Scientist used NIH ties to bring youths to U.S. Sources say Gajdusek wrote letters of transit on institute letterhead

April 12, 1996|By Scott Higham and Marcia Myers | Scott Higham and Marcia Myers,SUN STAFF

A Nobel laureate charged with sexually abusing a boy he brought back from Micronesia used his professional ties to the prestigious National Institutes of Health to help him sponsor children he took home from the South Pacific, according to law enforcement sources.

Dr. Daniel Carleton Gajdusek, 72, wrote letters of transit for several children on NIH letterhead and presented the papers as travel documents to immigration officials in the United States, the sources said.

The internationally recognized scientist also listed his name, NIH and its address in Bethesda on immigration forms, satisfying a TTC section of the document that requests information about who will support the children while they are in the United States, according to the sources.

The travel documents and other revelations raise questions about what NIH supervisors knew or should have known about Dr. Gajdusek's relationship to the children he found while working overseas for the institution, and how he managed to bring at least 56 of them to Maryland.

The NIH travel documents span 22 years, from 1968 to 1990.

So far, investigators have not uncovered information showing that NIH officials knew the Nobel Prize-winning scientist had invoked the name of the institution to help transport the children to his homes in Montgomery and Frederick counties.

"But it would be pretty hard to argue that NIH didn't know what he was doing," one source said. "That doesn't mean they knew specifically how he was bringing the children here. But this was no secret at NIH."

NIH officials refused to discuss the travel records yesterday, other than to say that NIH documents are to be used for NIH business.

"Since this is a law enforcement matter, I'm not in a position to discuss these issues," NIH spokesman Donald M. Ralbovsky said.

Mr. Ralbovsky also declined to say whether NIH ever questioned Dr. Gajdusek about his ties to the children he was bringing into the United States, or about his sexually suggestive writings in his professional journals.

The scientist penned sexual passages about children and defended the practice of childhood sex in his journals. He wrote and published them while serving as an NIH lab chief, and they are kept at NIH's library.

For years, colleagues say, rumors about the scientist and the children have been swirling in scientific circles. Some colleagues became so concerned about the journals, they reported them to the inspector general for the U.S. Department of Health and Human Services, which oversees NIH. The tip then was turned over to the FBI and ultimately resulted in the current criminal case.

The NIH spokesman also said he didn't know whether institute officials were aware in 1989 that Montgomery County detectives were investigating the scientist for sexual child abuse allegations. No charges were filed.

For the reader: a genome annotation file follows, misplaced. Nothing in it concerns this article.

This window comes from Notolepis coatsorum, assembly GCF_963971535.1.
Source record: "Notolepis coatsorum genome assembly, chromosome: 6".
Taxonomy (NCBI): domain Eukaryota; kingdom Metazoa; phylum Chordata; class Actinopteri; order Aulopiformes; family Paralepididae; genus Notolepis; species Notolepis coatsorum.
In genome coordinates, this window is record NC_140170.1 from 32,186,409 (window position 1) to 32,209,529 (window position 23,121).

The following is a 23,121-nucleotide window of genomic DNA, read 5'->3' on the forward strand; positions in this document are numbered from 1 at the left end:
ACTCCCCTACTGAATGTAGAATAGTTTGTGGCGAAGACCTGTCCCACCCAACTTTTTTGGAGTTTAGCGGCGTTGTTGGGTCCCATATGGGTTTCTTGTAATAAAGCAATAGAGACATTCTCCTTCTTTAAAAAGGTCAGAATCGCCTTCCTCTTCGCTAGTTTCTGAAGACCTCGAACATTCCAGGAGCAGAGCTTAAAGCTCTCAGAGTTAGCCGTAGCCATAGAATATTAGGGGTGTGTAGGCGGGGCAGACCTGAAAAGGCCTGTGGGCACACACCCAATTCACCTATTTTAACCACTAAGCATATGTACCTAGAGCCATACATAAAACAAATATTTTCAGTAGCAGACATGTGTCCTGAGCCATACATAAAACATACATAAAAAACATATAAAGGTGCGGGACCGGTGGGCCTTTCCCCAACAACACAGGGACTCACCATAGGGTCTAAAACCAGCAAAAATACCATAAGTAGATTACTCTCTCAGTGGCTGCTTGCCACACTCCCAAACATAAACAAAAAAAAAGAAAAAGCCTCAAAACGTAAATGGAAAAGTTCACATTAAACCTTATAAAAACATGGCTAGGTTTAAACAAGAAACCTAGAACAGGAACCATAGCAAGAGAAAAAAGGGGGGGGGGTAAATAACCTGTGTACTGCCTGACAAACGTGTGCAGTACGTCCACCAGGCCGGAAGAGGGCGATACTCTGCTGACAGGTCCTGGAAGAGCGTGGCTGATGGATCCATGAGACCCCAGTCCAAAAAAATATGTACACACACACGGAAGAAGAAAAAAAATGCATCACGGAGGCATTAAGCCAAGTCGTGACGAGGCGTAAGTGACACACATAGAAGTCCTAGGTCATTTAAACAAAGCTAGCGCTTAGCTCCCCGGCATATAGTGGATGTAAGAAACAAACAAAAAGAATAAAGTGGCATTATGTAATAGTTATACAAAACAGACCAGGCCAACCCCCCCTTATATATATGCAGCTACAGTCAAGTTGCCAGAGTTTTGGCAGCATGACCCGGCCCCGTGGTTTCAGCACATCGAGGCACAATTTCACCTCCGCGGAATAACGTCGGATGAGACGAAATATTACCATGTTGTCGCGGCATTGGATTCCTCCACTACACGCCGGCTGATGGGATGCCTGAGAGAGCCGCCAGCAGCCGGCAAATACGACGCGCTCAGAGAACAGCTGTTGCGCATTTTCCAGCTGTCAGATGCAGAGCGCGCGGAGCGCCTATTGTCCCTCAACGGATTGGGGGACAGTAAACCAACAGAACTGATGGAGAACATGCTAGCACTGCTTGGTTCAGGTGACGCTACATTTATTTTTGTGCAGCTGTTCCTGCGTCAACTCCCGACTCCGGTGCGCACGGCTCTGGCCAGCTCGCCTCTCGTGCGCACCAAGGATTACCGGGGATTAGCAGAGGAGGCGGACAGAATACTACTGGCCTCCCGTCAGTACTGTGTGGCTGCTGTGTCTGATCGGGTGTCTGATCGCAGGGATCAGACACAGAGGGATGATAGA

Researchers said they wouldn't be surprised if NIH chose to look the other way.

"He's a Nobel Prize winner," said Roy Wagner, an anthropologist at the University of Virginia who has followed Dr. Gajdusek's work. "I think that means it was probably too touchy a subject for them to pull out and talk to him about."

Dr. Gajdusek's attorney, Mark J. Hulkower, declined to talk about the travel documents. So did immigration officials, citing an active criminal investigation.

Dr. Gajdusek faces four counts of sexual child abuse and perverted practice for allegedly assaulting a 15-year-old boy he brought to Maryland from Micronesia in 1987. The boy, now a 23-year-old college student, told FBI agents that Dr. Gajdusek had sex with him at the scientist's home in Middletown in Frederick County.

Dr. Gajdusek also admitted in a secretly recorded telephone conversation with the teen that he had sex with other boys, according to an FBI account of the conversation.

FBI agents are trying to locate and interview the children Dr. Gajdusek brought from Micronesia and New Guinea, where he discovered a deadly virus that was transmitted by cannibalism in the 1960s and 1970s. He shared the 1976 Nobel Prize for his

discovery.

Investigators are trying to determine how the scientist ferried the children into the country, and whether he violated U.S. laws barring the importation of people for "immoral" purposes.

Typically, immigration agents require several pieces of information before allowing foreign children to enter the United States, aside from passports. Children traveling as visitors or students need documents showing the purpose of their trips, where they plan to stay and study, and how they will support themselves. Dr. Gajdusek's letters from NIH served as those travel documents.

In the letters, Dr. Gajdusek wrote that the children would live with him, he would take care of them financially, and he would be responsible for their travel to and from the United States.

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